Learn about the beautiful marri tree blossom and why it’s so significant to winemakers and viticulturalists during vintage.
Climate and soil are the most important factors when it comes to grape-growing, but did you know that the marri tree blossom plays a big part in Margaret River viticulture, too?
The marri blossom is a beautiful flower featuring fine hairs that fan out like a hat. Every year or two the flower blooms, transforming most of Margaret River’s treescape from green to yellow-white each summer.
While beautiful, there’s more to the marri blossom than meets the eye. A valuable food source for many of the region’s native animals (including the bee, which makes delicious honey from the flower’s nectar), the blossom also helps viticulturalists protect their prized grapes from hungry birds.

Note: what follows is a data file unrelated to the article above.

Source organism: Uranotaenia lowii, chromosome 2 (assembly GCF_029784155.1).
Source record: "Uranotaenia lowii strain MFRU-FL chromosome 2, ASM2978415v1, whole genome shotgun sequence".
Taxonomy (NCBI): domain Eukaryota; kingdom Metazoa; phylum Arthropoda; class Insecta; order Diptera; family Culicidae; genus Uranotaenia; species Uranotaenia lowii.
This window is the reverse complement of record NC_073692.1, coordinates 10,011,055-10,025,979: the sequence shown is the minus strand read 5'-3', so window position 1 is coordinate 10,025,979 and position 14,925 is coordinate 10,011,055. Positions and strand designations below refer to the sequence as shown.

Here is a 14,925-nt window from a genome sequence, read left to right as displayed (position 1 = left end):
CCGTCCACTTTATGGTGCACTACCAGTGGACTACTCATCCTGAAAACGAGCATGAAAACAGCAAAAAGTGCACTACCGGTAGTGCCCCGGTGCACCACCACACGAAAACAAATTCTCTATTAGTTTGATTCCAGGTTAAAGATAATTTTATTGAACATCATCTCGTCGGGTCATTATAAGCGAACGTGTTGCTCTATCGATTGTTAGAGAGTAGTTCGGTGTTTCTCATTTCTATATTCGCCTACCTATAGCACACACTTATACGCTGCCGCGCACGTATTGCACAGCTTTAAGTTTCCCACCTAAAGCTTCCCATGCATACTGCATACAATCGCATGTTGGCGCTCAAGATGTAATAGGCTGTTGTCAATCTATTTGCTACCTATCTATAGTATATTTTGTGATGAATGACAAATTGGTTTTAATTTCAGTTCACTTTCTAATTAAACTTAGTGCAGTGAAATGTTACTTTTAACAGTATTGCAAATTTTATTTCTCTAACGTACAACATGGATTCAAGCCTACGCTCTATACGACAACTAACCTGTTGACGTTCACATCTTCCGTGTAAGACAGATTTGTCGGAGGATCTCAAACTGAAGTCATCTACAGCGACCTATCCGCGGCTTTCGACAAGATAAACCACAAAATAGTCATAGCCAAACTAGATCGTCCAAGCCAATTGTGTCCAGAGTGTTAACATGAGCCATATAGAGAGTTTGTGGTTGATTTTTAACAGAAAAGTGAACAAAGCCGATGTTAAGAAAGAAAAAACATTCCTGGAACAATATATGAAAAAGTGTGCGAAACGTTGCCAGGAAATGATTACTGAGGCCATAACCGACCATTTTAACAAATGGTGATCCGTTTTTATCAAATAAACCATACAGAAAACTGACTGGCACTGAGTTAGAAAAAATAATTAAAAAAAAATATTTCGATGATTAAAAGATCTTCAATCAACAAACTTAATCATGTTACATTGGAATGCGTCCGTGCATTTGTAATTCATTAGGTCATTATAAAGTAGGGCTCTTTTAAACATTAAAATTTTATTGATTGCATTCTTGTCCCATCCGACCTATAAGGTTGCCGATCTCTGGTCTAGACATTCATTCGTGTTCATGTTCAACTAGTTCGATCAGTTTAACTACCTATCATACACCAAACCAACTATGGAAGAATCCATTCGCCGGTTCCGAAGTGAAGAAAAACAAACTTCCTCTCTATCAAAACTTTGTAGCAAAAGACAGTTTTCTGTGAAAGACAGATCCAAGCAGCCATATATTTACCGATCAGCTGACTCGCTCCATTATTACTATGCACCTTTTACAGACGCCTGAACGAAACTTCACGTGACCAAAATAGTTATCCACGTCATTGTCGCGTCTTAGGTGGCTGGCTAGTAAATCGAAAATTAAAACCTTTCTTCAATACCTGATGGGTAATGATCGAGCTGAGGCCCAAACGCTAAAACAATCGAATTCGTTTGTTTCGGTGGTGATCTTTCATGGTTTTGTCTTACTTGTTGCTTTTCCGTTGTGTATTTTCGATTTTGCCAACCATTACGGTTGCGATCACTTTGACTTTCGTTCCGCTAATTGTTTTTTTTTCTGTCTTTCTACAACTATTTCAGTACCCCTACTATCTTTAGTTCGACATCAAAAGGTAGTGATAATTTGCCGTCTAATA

Just before vintage, the Margaret River wine industry turns their attention to the marri trees and their tiny flowers. The quantity of marri flowers help them estimate the amount of bird pressure they’ll have on their grapes – the more flowers on the trees, the less birds on the vine, and vice versa.
In 2019, for example, there was very little marri blossom in the region, resulting in high bird pressure. Thanks to plenty of marri blossoms all over Margaret River now, this year’s vintage is looking much more promising.
Alas, not all of the birds can be kept away by the sweet nectar of a marri blossom. To combat the birds from damaging a vineyard’s grapes, winemakers cover each of the vines with nets – a typical sight from February to April. It’s a sure-fire way to keep the birds at bay, and the grapes growing all day.
A vintage bloom
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